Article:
Natural disasters such as hurricanes, tropical storms, tsunamis, and landslides have the potential to generate a tremendous amount of marine debris. The high winds, heavy rains, storm surge, and flooding associated with these disasters¬†can pull large structures, household articles, and outdoor items into surrounding waters.
As seen in the wakes of Hurricanes Katrina and Rita, and post-tropical cyclone Sandy, some debris remains in shallow waters, creating safety hazards for people, obstructing navigation channels, and threatening natural resources. Immediate action is needed to assess and remove the debris in order to maintain navigation routes, ensure safe boating and recreational activities, and protect sensitive ecosystems.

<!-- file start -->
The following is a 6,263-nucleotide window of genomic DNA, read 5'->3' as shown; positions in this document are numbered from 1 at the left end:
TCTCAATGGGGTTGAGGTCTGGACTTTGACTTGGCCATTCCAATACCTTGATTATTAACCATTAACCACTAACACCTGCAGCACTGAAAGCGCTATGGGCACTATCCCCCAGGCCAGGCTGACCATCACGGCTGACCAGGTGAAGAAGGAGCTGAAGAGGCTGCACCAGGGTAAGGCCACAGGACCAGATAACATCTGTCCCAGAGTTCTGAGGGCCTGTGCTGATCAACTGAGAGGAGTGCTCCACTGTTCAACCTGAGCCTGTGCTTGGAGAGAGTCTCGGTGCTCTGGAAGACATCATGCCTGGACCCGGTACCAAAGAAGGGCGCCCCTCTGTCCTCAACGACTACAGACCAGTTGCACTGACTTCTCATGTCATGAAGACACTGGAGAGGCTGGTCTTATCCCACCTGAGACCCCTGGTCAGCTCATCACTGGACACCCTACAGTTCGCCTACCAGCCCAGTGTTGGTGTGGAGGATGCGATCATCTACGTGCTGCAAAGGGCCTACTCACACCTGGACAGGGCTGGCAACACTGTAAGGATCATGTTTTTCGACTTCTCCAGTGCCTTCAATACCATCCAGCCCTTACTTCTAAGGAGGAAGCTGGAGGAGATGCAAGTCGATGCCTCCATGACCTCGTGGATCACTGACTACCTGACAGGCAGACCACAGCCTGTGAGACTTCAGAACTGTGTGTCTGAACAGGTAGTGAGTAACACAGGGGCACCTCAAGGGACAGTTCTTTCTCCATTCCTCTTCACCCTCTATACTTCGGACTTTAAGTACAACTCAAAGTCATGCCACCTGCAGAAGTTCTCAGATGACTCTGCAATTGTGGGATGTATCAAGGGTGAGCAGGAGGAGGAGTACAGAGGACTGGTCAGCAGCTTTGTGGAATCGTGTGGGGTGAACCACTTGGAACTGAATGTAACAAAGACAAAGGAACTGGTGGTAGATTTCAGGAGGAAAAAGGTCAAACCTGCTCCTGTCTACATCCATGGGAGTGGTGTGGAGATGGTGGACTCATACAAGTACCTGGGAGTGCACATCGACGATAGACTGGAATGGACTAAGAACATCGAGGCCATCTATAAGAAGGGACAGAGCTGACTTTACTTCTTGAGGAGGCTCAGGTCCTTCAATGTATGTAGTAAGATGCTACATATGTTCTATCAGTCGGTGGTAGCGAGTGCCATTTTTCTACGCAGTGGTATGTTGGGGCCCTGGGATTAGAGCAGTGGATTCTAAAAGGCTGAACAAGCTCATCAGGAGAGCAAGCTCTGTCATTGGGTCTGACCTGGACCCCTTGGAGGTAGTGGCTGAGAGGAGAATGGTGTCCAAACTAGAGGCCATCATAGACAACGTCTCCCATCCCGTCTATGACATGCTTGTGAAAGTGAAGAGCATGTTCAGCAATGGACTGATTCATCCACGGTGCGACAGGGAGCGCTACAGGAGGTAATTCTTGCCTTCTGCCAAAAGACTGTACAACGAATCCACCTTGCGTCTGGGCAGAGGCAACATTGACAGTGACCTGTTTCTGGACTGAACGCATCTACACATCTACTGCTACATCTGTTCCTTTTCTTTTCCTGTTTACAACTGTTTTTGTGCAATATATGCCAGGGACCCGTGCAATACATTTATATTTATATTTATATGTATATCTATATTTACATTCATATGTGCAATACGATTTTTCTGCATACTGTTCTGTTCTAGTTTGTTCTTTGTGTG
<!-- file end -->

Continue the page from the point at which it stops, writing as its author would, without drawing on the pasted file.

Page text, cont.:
Strong tides and currents also carry the debris out to sea, where it may take months to years to reach land again. The Japan earthquake of 2011 and the resulting tsunami destroyed whole communities, creating an estimated five million tons of debris. Much of this debris remained along the coast of Japan, but a portion of it was washed into the Pacific Ocean. While some of the wreckage eventually sank to the ocean floor, debris from the disaster occasionally continues to appear on U.S. and Canadian shores.